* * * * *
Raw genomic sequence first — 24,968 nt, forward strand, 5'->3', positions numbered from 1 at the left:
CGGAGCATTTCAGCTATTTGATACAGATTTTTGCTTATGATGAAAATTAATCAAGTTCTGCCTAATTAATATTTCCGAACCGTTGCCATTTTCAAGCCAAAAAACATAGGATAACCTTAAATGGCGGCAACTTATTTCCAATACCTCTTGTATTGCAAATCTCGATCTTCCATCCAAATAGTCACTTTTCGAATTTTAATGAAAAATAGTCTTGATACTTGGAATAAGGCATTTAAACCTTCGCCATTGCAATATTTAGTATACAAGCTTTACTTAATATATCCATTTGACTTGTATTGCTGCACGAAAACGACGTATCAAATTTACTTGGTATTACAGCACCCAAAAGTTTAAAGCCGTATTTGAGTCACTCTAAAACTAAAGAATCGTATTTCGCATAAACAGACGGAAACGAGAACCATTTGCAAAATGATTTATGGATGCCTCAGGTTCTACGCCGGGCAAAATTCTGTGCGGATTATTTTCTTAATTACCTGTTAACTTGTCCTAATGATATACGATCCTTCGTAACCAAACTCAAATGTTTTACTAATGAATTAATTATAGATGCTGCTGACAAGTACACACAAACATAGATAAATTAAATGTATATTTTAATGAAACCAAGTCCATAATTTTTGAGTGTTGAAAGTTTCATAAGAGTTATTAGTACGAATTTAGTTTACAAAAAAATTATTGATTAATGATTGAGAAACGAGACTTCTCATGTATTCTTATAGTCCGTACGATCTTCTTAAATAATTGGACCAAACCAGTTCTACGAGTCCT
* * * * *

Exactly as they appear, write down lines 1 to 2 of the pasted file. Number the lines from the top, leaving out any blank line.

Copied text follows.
Raw genomic sequence first — 24,968 nt, forward strand, 5'->3', positions numbered from 1 at the left:
CGGAGCATTTCAGCTATTTGATACAGATTTTTGCTTATGATGAAAATTAATCAAGTTCTGCCTAATTAATATTTCCGAACCGTTGCCATTTTCAAGCCAAAAAACATAGGATAACCTTAAATGGCGGCAACTTATTTCCAATACCTCTTGTATTGCAAATCTCGATCTTCCATCCAAATAGTCACTTTTCGAATTTTAATGAAAAATAGTCTTGATACTTGGAATAAGGCATTTAAACCTTCGCCATTGCAATATTTAGTATACAAGCTTTACTTAATATATCCATTTGACTTGTATTGCTGCACGAAAACGACGTATCAAATTTACTTGGTATTACAGCACCCAAAAGTTTAAAGCCGTATTTGAGTCACTCTAAAACTAAAGAATCGTATTTCGCATAAACAGACGGAAACGAGAACCATTTGCAAAATGATTTATGGATGCCTCAGGTTCTACGCCGGGCAAAATTCTGTGCGGATTATTTTCTTAATTACCTGTTAACTTGTCCTAATGATATACGATCCTTCGTAACCAAACTCAAATGTTTTACTAATGAATTAATTATAGATGCTGCTGACAAGTACACACAAACATAGATAAATTAAATGTATATTTTAATGAAACCAAGTCCATAATTTTTGAGTGTTGAAAGTTTCATAAGAGTTATTAGTACGAATTTAGTTTACAAAAAAATTATTGATTAATGATTGAGAAACGAGACTTCTCATGTATTCTTATAGTCCGTACGATCTTCTTAAATAATTGGACCAAACCAGTTCTACGAGTCCT